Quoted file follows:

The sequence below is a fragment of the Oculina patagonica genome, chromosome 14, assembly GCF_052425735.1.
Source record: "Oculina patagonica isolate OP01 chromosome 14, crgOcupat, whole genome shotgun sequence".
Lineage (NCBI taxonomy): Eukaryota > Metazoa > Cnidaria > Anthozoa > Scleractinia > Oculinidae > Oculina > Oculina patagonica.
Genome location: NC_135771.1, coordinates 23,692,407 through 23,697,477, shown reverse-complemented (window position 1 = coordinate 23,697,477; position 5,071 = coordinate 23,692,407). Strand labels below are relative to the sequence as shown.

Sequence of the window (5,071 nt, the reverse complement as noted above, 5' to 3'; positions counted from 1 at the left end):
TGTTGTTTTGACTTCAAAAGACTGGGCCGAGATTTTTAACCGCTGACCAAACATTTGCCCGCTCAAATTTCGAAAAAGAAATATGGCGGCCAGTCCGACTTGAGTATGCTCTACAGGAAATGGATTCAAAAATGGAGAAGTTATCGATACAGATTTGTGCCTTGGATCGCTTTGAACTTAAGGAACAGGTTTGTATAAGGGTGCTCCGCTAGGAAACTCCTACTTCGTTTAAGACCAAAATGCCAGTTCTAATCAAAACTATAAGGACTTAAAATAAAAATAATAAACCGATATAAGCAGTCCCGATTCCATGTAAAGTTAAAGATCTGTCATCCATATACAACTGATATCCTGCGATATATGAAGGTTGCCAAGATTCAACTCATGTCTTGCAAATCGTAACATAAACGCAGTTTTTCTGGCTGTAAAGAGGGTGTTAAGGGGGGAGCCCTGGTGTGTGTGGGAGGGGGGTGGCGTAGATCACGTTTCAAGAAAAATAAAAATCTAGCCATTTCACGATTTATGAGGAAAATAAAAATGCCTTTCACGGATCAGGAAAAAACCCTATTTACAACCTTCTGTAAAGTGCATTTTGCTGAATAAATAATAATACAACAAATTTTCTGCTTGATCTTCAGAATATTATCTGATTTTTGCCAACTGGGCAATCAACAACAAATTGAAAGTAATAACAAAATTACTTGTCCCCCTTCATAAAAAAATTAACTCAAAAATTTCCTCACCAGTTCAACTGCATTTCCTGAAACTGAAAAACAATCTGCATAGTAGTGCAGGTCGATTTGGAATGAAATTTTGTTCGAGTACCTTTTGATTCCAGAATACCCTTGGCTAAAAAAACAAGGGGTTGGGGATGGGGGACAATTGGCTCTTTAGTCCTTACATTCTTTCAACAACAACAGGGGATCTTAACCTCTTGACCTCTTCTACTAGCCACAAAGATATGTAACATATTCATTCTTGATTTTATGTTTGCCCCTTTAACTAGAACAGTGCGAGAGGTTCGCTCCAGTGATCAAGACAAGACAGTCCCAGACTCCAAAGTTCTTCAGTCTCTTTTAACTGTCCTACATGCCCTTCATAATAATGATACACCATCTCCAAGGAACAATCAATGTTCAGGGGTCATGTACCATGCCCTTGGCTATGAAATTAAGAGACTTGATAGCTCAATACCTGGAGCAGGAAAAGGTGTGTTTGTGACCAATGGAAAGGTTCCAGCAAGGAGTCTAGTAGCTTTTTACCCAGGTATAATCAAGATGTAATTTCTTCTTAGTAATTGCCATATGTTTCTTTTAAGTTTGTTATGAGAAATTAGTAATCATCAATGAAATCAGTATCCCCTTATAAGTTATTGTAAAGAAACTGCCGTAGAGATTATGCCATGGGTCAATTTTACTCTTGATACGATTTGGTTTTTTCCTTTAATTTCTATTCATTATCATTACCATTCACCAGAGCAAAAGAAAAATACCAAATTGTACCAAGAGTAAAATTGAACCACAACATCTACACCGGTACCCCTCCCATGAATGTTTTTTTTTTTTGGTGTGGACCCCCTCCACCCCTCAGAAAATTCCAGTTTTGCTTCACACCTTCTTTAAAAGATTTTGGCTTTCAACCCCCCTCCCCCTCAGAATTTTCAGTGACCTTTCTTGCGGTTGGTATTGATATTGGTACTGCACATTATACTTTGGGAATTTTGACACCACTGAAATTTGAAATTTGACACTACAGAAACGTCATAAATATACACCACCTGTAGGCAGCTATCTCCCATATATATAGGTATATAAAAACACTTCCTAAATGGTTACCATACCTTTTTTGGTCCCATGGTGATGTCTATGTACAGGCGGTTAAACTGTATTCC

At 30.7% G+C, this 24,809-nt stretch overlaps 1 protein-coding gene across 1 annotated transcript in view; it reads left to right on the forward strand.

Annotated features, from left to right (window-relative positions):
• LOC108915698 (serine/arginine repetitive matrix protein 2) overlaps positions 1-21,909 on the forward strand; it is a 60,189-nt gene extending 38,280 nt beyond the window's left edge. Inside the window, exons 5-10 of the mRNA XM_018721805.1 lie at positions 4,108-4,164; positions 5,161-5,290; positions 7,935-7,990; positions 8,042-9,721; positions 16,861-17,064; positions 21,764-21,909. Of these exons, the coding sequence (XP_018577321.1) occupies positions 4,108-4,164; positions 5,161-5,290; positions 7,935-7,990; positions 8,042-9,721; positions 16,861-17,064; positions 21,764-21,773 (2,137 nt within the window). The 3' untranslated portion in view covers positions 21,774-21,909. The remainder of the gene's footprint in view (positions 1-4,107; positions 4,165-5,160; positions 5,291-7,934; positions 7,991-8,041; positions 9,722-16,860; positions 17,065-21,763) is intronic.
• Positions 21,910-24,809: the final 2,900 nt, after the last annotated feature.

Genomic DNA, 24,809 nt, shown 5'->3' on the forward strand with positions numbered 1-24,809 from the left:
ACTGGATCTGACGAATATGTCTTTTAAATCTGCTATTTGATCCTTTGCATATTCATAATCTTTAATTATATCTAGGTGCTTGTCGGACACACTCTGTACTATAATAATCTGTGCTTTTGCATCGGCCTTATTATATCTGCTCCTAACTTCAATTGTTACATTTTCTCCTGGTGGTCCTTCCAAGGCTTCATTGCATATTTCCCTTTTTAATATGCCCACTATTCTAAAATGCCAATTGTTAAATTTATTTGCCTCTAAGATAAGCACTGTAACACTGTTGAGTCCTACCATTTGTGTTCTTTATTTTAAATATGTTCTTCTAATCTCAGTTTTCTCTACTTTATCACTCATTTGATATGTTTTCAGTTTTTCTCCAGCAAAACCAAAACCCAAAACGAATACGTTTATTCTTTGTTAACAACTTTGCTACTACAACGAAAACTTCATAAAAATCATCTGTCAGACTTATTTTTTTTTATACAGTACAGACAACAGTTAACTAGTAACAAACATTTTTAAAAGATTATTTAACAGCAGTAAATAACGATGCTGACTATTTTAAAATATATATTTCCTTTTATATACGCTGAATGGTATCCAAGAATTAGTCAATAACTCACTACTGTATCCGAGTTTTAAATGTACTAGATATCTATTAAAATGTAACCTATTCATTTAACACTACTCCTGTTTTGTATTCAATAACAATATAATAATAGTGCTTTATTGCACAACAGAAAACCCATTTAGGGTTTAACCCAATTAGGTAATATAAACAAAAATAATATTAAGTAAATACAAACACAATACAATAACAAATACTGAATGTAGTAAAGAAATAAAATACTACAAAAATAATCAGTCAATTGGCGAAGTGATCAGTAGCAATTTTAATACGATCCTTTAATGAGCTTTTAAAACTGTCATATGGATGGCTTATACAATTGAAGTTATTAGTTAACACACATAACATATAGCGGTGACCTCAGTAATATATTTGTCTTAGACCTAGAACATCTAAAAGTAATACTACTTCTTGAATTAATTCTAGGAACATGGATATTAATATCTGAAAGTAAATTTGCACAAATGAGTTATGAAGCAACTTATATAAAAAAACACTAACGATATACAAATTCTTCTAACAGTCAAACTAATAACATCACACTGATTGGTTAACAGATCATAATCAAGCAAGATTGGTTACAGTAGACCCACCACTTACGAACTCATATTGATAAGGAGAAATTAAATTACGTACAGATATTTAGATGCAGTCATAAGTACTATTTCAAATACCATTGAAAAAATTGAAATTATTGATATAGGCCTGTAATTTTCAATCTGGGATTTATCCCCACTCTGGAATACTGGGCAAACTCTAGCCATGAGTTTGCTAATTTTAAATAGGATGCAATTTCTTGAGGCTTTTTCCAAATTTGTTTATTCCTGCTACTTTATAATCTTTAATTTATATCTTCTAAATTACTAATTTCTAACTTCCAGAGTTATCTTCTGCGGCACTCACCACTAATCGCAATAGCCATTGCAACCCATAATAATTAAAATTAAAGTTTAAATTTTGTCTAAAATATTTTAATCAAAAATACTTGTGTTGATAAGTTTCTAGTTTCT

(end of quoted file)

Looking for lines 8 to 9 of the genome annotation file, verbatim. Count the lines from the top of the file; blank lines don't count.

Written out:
Annotated features, from left to right (window-relative positions):
• LOC108915698 (serine/arginine repetitive matrix protein 2) overlaps positions 1-21,909 on the forward strand; it is a 60,189-nt gene extending 38,280 nt beyond the window's left edge. Inside the window, exons 5-10 of the mRNA XM_018721805.1 lie at positions 4,108-4,164; positions 5,161-5,290; positions 7,935-7,990; positions 8,042-9,721; positions 16,861-17,064; positions 21,764-21,909. Of these exons, the coding sequence (XP_018577321.1) occupies positions 4,108-4,164; positions 5,161-5,290; positions 7,935-7,990; positions 8,042-9,721; positions 16,861-17,064; positions 21,764-21,773 (2,137 nt within the window). The 3' untranslated portion in view covers positions 21,774-21,909. The remainder of the gene's footprint in view (positions 1-4,107; positions 4,165-5,160; positions 5,291-7,934; positions 7,991-8,041; positions 9,722-16,860; positions 17,065-21,763) is intronic.